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What China’s growing sustainability awareness means for brands

Sustainability is increasingly top of mind for consumers in China. Many are making lifestyle changes to address the issue, spurred by the country’s many environmental catastrophes, as well as by the government’s recent pledge to reduce emissions. And more than ever, shoppers expect brands to offer products and services with eco-friendliness in mind—and for the right price.

It seemed only a matter of time before environmental awareness picked up steam, given the severe air pollution and other crises people in China have had to suffer—a costly price for being the world’s factory. A February 2021 poll by Wunderman Thompson serves as a yardstick for consumers’ fervor to fight climate change. In China, 86% of adult internet users said they were willing to contribute at least 0.5% of their annual salary to the cause, compared with 64% of those in the UK and 62% in the US.

The survey also asked respondents about regeneration, the idea of not just minimizing human impact on the environment, but also proactively giving back to the ecosystem. Those in China surpassed their UK and US counterparts in both their awareness of and optimism about the concept.

In addition, more respondents in China than in the other two countries believed businesses must drive regeneration for such efforts to succeed. Among all respondents to the survey, 86% said they “expect businesses to play their part in solving big challenges like climate change or social justice.”

“Consumers under the age of 35, who account for more than half of the population, are showing more awareness of sustainability,” said Isabel Nepstad, founder and chief strategist at Beijing-based BellaTerra Consulting. “Young consumers in particular, especially those in affluent cities in China, are showing more care toward the environment.”

For brands, the implications are huge in the world’s second-biggest retail market. Lifestyle brand consumers in China are pursuing some of the same sustainability measures as their counterparts in Western Europe, and at similar rates, per an April 2021 study by Stifel and Morning Consult. These measures include improving their day-to-day practices and caring more about the environmental impact of the products they buy.

Notably, nearly two-thirds of respondents in China said they have purchased a new brand or product specifically because of its sustainability practices, but only 42% said they regularly opt for pricier alternatives that are more eco-friendly.

The Wunderman Thompson survey also found that price was a factor. Among respondents who said they did nothing or could do more to live sustainably, the top two challenges cited were that it took too much effort and that it was not convenient. The No. 3 reason was that it was too expensive.

Even so, sustainability is here to stay, though the idea of doing good, in and of itself, will not be enough to get consumers through the door. When asked what was at least somewhat important for brands to prioritize, the vast majority of lifestyle consumers in China said the quality and reliability of products or services (98%) and convenience and customer experience (94%), according to the Stifel and Morning Consult poll. These were followed by putting out new products, services, or features (86%), offering lower prices (85%), and operating sustainably (78%).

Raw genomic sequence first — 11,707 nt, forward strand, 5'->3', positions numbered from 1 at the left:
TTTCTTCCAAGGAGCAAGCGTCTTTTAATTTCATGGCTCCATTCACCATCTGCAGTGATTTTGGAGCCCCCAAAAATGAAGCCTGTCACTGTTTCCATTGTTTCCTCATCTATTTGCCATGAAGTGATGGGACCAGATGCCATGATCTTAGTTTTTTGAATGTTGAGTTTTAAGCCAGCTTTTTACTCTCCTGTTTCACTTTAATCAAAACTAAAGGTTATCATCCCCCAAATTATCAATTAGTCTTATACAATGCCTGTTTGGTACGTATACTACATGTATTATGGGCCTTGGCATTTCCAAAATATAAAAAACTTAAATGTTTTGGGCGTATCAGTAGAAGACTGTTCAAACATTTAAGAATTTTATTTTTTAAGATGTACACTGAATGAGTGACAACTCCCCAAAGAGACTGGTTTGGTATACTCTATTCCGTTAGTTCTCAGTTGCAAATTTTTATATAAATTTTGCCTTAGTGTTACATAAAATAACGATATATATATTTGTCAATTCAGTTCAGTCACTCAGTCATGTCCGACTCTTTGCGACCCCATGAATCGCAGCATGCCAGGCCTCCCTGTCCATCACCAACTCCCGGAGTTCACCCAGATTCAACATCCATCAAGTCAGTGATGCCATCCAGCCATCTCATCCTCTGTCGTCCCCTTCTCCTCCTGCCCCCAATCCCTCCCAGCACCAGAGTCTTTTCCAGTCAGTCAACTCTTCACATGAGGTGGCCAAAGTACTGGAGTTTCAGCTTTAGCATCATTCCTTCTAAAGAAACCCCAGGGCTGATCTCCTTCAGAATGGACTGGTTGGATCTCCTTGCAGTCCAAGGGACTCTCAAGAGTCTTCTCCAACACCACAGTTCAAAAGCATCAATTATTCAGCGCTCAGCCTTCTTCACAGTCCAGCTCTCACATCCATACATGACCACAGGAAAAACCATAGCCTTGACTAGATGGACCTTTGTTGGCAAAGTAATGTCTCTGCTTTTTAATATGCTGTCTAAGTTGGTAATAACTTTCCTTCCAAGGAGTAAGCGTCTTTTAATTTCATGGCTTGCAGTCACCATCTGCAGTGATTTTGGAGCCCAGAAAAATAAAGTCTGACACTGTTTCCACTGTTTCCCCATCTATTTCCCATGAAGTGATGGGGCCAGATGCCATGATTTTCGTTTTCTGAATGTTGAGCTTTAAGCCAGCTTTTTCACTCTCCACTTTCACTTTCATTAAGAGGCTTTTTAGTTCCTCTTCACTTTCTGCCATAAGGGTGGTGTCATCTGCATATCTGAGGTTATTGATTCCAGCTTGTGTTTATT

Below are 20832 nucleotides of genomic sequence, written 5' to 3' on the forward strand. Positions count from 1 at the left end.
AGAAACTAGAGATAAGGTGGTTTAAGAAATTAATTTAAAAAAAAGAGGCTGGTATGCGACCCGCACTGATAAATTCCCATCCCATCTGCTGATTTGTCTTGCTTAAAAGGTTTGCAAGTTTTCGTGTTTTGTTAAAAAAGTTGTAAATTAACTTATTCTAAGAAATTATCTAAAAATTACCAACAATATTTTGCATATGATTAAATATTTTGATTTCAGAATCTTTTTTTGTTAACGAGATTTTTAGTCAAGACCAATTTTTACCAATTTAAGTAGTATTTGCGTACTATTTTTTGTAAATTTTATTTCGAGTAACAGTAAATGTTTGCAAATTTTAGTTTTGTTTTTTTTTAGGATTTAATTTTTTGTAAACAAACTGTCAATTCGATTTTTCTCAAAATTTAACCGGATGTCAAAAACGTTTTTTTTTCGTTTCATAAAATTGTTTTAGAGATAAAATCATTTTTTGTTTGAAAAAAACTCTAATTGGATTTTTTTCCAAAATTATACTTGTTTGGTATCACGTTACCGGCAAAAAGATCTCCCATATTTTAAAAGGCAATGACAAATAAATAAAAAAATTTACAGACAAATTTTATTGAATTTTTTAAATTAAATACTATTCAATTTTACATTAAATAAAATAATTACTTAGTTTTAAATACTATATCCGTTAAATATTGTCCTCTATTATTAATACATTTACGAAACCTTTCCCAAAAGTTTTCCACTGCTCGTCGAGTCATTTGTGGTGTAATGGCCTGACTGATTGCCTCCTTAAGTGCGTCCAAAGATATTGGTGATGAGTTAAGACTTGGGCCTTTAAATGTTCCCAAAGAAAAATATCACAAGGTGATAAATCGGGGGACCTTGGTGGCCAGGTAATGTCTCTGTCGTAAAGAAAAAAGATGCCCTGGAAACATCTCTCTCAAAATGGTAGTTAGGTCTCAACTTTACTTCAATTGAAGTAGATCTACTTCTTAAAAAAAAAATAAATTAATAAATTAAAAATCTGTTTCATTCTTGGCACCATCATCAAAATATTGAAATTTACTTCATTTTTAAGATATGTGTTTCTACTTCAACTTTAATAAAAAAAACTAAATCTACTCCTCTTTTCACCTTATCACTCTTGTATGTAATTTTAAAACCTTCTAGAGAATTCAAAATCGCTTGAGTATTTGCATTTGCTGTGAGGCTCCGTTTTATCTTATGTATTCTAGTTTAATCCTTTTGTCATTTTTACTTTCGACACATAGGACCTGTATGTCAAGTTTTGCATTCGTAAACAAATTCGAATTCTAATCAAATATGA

Emerging trends lend themselves to eco-friendly brands. “There is a growing market for plant-based protein products. Consumers are recognizing that plant-based diets are key to addressing climate change and biodiversity loss, which are hot topics in China this year,” Nepstad said.

Led by younger generations, China’s fast-rising middle class is also eager to upgrade its standard of living. This often translates to a willingness to pay more for higher-quality products, better experiences, and the feeling that they’re doing good—a trend that green brands can ride to offset their more costly supply chains.

In a command economy such as China, the government could be the single biggest reason why consumption may eventually take a turn for the greener. The Chinese government has pledged to achieve carbon neutrality by 2060, and in January, it banned stores in major cities from providing plastic shopping bags, piloted recycling programs, and put a stop to single-use plastic straws throughout the country.

What’s more, green financing is skyrocketing. In Q1 2021, issuers in China sold RMB 108.4 billion ($15.7 billion) in bonds to fund green projects, according to Refinitiv data, making China the largest market for such bonds.

Many of China’s leading internet companies—including the Alibaba-affiliated Ant Group, Baidu,, and Suning—have already announced goals and implemented programs to cut emissions.

Brands may soon be in the hot seat themselves. To convert mindful shoppers into buyers, brands should make their environmental initiatives clear and easy to understand, according to a March 2021 Mintel poll covering 16 countries, including China.

Nearly half of internet users surveyed said information on the direct impact (e.g., one tree planted per item sold) and the environmental cost involved would encourage them to make a purchase. More than 40% said so for measurements of impact that are easy to understand (e.g., liters of water consumed) and environmental certification by third-party auditors.